Taliban Rule: Past and Present

By Sylvain Falquet | Contributing Writer

The new Taliban government arrives in Kabul. Photo courtesy of The New York Times.

After the whirlwind 10 day offensive and the subsequent collapse of the U.S backed Afghanistan government during this summer, the Taliban have taken control of Afghanistan. They have declared the country as an Islamic Emirate and subsequently formed an interim government. To understand how a Taliban government may look like, it may be helpful to give some background on the Taliban itself.

 The Soviet invasion of Afghanistan in the 1980s led to many refugees fleeing to neighboring Pakistan. Many children of these refugees attended Madrasas, ultra-conservative Islamic schools. Thus the group name “Taliban” meaning “student” in Pashto. In addition, most Taliban members are ethnically Pashtun, the majority ethnic group in Afghanistan alongside minorities such as Uzbeks, Hazaras, and Tajik. During the chaos in the immediate aftermath of the Soviet withdrawal from Afghanistan, the Taliban saw themselves as a group pushing for social order. In a situation reminiscent of recent events, the Taliban quickly overthrew the inept and corrupt government and established themselves in the capital of Kabul. 

During their rule from 1996 to 2001, the Taliban enforced a very conservative interpretation of Islamic law, known as Sharia Law. Morality police belonging to the Ministry of Vice and Virtue patrolled the streets of Kabul, beating anyone who violated such laws as playing foreign music or men’s beards being too short. The accused would then be tried by the religious Shariah Court system. Certain crimes faced even harsher punishments. Accused thieves would publicly have their hands and arms cut off in Kabul’s soccer stadium, while others accused of opposing Taliban rule would be beheaded, shot, or hung from goal posts. Women were forced to live under gender apartheid, completely separated from men and public life. Any infraction of these strict gender laws would result in beatings or death. Some of these laws included women being banned from attending school past the age of ten, not being allowed to go anywhere in public without a close male relative, and being forced to wear a traditional full-body covering called a burqa.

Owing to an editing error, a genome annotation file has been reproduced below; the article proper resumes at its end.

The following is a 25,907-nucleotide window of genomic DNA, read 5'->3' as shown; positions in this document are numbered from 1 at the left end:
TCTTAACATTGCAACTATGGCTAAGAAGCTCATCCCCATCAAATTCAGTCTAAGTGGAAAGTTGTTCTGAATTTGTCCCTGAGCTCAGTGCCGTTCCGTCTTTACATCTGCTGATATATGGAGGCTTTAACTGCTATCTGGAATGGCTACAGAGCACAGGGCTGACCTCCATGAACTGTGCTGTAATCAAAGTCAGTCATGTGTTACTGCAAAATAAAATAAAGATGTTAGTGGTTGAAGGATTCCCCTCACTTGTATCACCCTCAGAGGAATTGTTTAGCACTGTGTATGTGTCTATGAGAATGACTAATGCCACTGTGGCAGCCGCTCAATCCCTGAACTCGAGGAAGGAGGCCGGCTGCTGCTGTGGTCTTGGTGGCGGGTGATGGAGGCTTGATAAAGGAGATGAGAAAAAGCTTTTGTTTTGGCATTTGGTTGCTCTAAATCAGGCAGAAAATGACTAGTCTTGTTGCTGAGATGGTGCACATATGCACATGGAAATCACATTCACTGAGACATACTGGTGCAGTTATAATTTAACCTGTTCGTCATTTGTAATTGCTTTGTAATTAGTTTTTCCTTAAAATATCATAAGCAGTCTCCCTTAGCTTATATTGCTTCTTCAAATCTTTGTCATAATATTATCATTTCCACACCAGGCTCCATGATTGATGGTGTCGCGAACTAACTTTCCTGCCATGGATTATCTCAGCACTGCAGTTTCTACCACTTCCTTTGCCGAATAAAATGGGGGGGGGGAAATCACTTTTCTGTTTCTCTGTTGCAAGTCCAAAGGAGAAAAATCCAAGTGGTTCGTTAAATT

Image courtesy of BBC News.

As the Taliban once again begin their rule over the country, many Afghans today fear a return to the harsh rule of the 1990s. In the last 20 years, women have had greater access to education in Afghanistan and therefore more opportunities to participate in society and the economy. The Taliban seem to recognize the importance of appearing legitimate on the world stage since the group has tried to assure the global community that they will not resort to the old ways. Moreover, according to the BBC “The Taliban have said they will not prevent women from being educated or having jobs.”  Although there are still many questions on what the future of Afghanistan will look like, recent news appears to show a return to ultra-conservative rule. The Taliban announced several new rulings for the country since coming into power: 

-Male and female university students would be segregated, and a new Islamic-based curriculum would be taught separately to each. 

-Women have been encouraged to stay at home and away from work for supposed safety reasons since mid-August. 

-In a seemingly symbolic act, the Women’s Affairs Ministry was recently replaced by the infamous Ministry of Vice and Virtue. 

As many Afghans struggle to leave the country, the world will have to wait and see what the new government of the Islamic Emirate of Afghanistan will do concerning the rights of its own citizens. 

Sylvain Falquet is a junior and a contributing writer for The College Reporter. His email is: sfalquet@fandm.edu.

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